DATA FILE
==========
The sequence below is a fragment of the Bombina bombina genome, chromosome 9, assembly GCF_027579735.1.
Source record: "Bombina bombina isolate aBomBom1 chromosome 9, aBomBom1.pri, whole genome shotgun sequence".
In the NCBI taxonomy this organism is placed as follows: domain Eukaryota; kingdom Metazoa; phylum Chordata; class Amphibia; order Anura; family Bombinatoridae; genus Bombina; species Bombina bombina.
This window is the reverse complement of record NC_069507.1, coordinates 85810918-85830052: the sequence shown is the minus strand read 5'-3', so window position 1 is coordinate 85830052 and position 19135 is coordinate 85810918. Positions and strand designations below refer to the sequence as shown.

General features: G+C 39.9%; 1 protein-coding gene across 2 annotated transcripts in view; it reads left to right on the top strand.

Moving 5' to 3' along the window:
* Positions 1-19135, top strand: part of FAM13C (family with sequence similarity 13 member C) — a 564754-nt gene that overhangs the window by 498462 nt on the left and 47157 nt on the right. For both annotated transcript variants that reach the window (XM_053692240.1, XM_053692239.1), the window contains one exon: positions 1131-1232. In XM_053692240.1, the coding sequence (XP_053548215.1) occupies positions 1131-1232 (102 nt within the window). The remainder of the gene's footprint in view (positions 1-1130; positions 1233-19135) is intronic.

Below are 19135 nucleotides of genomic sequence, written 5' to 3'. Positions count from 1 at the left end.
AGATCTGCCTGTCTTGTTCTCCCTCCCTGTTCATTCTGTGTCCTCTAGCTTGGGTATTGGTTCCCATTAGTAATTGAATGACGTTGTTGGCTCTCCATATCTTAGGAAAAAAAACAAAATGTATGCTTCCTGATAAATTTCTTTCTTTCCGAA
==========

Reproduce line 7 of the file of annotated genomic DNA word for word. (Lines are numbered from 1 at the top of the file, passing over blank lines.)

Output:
* Positions 1-19135, top strand: part of FAM13C (family with sequence similarity 13 member C) — a 564754-nt gene that overhangs the window by 498462 nt on the left and 47157 nt on the right. For both annotated transcript variants that reach the window (XM_053692240.1, XM_053692239.1), the window contains one exon: positions 1131-1232. In XM_053692240.1, the coding sequence (XP_053548215.1) occupies positions 1131-1232 (102 nt within the window). The remainder of the gene's footprint in view (positions 1-1130; positions 1233-19135) is intronic.